Piracy: Copyright Infringement Defined

Piracy: Copyright Infringement Defined

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  1. Copyright Terms – What is the Official Definition of Piracy?

    A colloquial term, “piracy” refers to any activity directed toward the improper acquisition of a trade secret or other forms of intellectual property that belong to another. The word has no legal significance.

    Copyright Infringement

    Any unauthorized use of a copyrighted work that violates the copyright owner’s exclusive rights in the work constitutes an infringement. Common examples of infringement are: making unauthorized copies of an original work for commercial purposes, using a composer’s tune in a song with different words, including in a computer program important software subroutines authored by someone else, adapting another’s work in one medium (such as a book or play) for use in another medium (such as a movie or CD-ROM), and outright plagiarism of somebody else’s prior original copyrighted work.

    Once a copyright owner suspects infringement, the owner may file a lawsuit against the infringer for damages in a federal court, provided that the copyright has been registered with the U.S. Copyright Office. An expedited registration process is available for those who have not previously registered and need to get into court right away. But the fact that the infringement began before the registration occurred will diminish the rights and remedies available in court unless the work was first published less than three months previously.

    Whether or not a work will be found to have infringed an earlier copyrighted work largely depends on three factors:
    Was the first work the subject of a proper copyright?  This factor is satisfied if the first work was independently created, has enough creativity and is fixed in a tangible medium.
    Did the infringer copy the work?  In the absence of an admission that copying occurred, this factor depends on whether the author of the second work had access to the earlier work and whether there is a substantial similarity between the two works. The stronger the similarity, the greater the chance that a court will find that infringement occurred. Generally, a greater similarity is required for factual or nonfiction works to be considered infringing than is required for works of fiction.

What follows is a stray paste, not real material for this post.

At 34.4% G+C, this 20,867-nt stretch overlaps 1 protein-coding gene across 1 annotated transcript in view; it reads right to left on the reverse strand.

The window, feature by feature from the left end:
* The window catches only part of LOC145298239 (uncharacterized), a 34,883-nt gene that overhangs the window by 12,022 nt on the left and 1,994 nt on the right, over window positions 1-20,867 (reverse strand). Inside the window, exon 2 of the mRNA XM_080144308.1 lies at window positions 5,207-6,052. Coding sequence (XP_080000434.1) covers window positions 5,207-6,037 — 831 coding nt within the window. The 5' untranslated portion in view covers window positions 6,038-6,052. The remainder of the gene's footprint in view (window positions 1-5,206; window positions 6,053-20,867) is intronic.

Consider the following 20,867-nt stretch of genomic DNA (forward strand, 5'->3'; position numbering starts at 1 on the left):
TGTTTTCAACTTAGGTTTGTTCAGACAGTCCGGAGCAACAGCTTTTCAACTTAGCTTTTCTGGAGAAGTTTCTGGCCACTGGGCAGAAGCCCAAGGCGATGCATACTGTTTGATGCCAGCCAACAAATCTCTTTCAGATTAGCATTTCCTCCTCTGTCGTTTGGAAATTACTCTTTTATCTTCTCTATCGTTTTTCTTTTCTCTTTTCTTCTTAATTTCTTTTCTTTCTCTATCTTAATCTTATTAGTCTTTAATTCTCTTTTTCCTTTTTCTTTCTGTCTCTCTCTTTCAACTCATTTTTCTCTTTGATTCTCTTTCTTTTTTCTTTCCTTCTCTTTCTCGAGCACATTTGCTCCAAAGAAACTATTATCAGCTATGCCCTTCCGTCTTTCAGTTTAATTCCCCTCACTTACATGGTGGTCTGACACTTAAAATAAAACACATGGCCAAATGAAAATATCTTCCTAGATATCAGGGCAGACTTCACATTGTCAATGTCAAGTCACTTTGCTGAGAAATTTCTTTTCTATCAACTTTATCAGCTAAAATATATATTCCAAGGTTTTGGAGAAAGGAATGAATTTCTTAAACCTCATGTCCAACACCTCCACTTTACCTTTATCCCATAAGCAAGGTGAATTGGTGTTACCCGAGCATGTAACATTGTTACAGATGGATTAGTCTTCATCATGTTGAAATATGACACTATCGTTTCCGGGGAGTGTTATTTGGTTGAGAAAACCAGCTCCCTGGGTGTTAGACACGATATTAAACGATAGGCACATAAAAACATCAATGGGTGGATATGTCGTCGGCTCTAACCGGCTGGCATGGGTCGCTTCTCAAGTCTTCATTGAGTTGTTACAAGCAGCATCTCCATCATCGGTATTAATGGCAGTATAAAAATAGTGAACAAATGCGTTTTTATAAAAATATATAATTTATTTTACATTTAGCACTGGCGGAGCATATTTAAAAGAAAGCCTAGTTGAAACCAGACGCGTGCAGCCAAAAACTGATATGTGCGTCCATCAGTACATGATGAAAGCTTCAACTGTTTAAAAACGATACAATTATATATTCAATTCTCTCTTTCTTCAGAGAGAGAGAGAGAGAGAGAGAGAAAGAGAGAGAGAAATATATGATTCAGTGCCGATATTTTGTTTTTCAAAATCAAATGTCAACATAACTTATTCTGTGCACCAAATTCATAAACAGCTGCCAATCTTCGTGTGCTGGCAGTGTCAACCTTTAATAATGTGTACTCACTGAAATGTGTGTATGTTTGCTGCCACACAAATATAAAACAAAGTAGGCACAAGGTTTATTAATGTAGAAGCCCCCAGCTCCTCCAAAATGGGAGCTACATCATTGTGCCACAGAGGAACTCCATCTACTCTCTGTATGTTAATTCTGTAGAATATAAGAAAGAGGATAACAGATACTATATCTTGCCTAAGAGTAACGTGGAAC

Did the infringer improperly use the copied material?  The third factor addresses whether the infringer copied by paraphrasing or by repeating the expression verbatim, and how much was copied. Again, the key determination is how substantially similar are the two works. An infringement might be found based on several paraphrased passages of a few hundred words each, or just 20 words copied verbatim.

    Some courts use a three-step approach to decide whether the substantial similarity element (in the second factor) has been shown. First, they identify the aspects of the two works that are subject to copyright protection. Then they make an objective comparison of these aspects to see how alike they are. If they are similar enough to warrant a suspicion of infringement, the courts then make a subjective determination as to whether the works are substantially similar enough to justify a finding of infringement.

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